Use this URL to cite or link to this record in EThOS: http://ethos.bl.uk/OrderDetails.do?uin=uk.bl.ethos.696426
Title: Investigating the mechanism and energy coupling of DNA gyrase
Author: Smith, Clare Victoria
Awarding Body: University of Leicester
Current Institution: University of Leicester
Date of Award: 1998
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Abstract:
DNA gyrase is the bacterial type II topoisom erase w hich couples the free energy o f ATP hydrolysis to the introduction of negative supercoils into DNA. The active enzym is composed of two GyrA and two GyrB subunits forming an A2B2 complex. The specific supercoiling activity of GyrB was found to be consistently lower than the specific supercoiling activity of GyrA and this is believed to be due to mis-folding of the subunit. Expression as a thioredoxin-fusion protein did not improve the specific supercoiling activity of GyrB. The C-terminal 47 kDa domain of GyrB (GyrB47) was over-expressed as a soluble protein when fused to thioredoxin. This domain interacts with GyrA and DNA. In complex with GyrA, GyrB47 supports quinolone- and Ca2+-induced DNA cleavage and has ATP-independent relaxation activity which is comparable with that of full-length GyrB. GyrB47 also supports low level ATP-independent decatenation. Protein cross linking was used to investigate nucleotide-, DNA- and drug-induced conformational changes during the reaction cycle of the enzyme. Upon addition of the non-hydrolysable ATP analogue, ADPNP, there was an increase in crosslinking between the GyrB subunits. In the presence of DNA, crosslinks between the GyrA subunits were identified. Using limited proteolysis and immunodetection, these crosslinks were shown to be between the N-terminal 64 kDa domains of GyrA. Examination of the X-ray crystal structure of the 43 kDa domain of GyrB (GyrB43) shows that the side chains of Gln335 and Lys337 interact with the gamma-phosphate of the ATP. Both these residues are highly conserved among type II topoisomerases. The proposed role of these residues is in nucleotide binding, transition-state stabilisation and triggering conformational changes following ATP hydrolysis. Site-directed mutagenesis was used to convert Gln335 to Asn and Ala and Lys337 to Gln and Ala. No clear role for Gln335 has been established in nucleotide binding, ATP hydrolysis or triggering conformational changes. However mutations at Lys337 lead to a modest decrease in nucleotide binding and a large reduction in ATP hydrolysis (~103-fold decrease in k cat). Therefore Lys337 is a critical residue for ATP turnover and the results are consistent with its involvement in transition-state stabilisation.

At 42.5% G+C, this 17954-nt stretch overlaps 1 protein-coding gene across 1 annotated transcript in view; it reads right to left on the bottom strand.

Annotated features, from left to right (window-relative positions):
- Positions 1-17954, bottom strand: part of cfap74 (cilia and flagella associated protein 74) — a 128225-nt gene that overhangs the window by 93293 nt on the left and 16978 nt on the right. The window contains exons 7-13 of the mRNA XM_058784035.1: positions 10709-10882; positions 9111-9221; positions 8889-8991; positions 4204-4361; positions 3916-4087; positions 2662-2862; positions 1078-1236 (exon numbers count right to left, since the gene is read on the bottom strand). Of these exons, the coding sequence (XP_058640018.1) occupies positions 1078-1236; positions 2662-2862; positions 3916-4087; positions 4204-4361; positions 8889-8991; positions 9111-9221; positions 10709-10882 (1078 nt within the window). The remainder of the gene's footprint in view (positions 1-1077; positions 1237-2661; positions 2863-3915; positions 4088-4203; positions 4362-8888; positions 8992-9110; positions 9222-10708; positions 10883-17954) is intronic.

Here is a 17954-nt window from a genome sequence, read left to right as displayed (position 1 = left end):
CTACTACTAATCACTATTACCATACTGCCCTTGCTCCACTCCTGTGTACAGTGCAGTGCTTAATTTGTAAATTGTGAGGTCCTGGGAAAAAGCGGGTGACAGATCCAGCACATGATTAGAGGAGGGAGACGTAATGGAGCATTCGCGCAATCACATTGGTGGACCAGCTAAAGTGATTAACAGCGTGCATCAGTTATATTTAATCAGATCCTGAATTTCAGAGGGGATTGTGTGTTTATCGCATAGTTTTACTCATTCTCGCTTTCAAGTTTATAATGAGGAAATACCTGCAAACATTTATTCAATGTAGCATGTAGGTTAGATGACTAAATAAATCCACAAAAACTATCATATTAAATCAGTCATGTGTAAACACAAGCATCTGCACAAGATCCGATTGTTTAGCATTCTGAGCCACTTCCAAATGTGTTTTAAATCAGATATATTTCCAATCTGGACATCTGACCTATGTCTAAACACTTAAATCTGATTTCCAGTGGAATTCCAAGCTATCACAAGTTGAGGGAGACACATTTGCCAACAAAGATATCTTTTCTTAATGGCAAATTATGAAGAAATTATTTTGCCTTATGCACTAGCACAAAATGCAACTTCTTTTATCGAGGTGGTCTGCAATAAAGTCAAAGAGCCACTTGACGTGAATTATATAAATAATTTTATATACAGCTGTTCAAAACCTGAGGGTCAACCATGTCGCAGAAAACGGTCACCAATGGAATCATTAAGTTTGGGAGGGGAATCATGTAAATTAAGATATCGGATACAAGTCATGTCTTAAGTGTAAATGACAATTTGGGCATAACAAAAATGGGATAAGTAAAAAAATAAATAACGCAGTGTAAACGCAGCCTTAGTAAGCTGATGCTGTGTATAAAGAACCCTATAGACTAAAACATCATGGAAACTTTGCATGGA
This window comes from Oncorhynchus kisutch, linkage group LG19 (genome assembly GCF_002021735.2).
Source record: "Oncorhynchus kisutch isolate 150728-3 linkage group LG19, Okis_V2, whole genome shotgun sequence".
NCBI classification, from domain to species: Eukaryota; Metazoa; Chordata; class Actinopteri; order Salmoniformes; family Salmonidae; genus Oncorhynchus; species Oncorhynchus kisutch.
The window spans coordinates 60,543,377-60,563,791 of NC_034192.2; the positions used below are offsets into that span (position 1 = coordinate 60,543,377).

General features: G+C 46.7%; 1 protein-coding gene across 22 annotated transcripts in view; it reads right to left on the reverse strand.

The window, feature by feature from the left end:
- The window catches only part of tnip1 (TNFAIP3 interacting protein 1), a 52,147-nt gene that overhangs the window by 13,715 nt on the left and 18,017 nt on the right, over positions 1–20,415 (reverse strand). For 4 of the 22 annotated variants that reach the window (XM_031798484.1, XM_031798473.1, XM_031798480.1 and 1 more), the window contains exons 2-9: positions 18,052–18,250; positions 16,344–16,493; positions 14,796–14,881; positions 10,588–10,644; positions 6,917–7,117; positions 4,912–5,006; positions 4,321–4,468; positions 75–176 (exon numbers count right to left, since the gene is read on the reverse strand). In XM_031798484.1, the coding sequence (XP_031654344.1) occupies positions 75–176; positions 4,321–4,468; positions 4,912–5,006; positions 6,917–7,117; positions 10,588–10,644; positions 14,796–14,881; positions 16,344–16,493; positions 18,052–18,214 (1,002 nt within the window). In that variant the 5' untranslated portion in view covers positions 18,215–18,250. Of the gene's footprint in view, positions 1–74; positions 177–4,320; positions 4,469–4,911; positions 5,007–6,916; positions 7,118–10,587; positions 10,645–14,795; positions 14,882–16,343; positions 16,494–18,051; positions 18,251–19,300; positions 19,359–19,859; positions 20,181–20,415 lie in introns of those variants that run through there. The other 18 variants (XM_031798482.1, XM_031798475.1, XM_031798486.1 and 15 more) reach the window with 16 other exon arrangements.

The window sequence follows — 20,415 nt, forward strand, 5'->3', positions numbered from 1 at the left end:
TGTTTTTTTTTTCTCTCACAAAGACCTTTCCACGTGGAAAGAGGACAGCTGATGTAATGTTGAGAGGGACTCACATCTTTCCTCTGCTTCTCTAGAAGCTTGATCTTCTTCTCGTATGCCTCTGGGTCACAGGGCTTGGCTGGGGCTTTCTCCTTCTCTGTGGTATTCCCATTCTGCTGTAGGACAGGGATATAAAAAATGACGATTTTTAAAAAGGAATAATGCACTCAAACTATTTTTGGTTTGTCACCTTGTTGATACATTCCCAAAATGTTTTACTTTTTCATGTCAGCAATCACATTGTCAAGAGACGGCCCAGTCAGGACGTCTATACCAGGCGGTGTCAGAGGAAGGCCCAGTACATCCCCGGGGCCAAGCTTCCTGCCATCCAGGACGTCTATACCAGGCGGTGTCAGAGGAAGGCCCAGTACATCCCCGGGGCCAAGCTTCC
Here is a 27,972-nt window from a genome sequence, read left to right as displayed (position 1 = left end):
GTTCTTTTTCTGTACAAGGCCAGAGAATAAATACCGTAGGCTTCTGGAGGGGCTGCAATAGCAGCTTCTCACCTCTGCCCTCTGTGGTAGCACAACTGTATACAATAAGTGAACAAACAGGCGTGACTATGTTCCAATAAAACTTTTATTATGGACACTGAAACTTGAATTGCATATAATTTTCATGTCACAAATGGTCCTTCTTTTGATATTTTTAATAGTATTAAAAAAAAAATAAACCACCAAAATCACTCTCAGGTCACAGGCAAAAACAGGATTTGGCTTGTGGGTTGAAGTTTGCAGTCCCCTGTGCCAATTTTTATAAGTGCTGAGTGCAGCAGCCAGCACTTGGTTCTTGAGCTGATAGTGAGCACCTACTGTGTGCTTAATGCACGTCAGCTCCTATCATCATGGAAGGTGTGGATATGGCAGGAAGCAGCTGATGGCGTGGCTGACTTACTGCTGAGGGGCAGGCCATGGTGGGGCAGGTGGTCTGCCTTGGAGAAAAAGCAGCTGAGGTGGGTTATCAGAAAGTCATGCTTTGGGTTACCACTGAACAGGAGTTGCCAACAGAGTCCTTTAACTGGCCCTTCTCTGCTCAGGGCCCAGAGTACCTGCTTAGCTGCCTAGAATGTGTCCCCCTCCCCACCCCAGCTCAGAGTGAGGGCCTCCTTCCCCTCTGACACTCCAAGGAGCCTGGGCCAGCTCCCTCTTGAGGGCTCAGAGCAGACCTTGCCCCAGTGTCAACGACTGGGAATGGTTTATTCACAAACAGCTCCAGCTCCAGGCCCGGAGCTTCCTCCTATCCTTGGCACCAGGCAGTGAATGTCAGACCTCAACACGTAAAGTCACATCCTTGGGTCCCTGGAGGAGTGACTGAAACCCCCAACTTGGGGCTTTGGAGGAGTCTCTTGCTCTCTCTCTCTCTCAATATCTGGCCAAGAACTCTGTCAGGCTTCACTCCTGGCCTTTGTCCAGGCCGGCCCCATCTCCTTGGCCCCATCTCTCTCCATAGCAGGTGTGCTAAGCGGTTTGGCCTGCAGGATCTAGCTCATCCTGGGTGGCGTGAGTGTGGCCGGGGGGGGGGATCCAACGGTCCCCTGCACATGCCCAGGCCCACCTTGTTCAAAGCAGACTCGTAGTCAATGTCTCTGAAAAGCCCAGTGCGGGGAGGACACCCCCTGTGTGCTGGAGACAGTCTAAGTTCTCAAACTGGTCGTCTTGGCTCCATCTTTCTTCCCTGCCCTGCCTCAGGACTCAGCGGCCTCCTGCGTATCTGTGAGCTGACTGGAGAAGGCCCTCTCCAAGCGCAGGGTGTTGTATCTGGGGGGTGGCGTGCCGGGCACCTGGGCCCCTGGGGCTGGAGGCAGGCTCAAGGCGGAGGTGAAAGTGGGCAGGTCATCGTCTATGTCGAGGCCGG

Supervisor: Not available Sponsor: Not available
Qualification Name: Thesis (Ph.D.) Qualification Level: Doctoral
EThOS ID: uk.bl.ethos.696426  DOI: Not available
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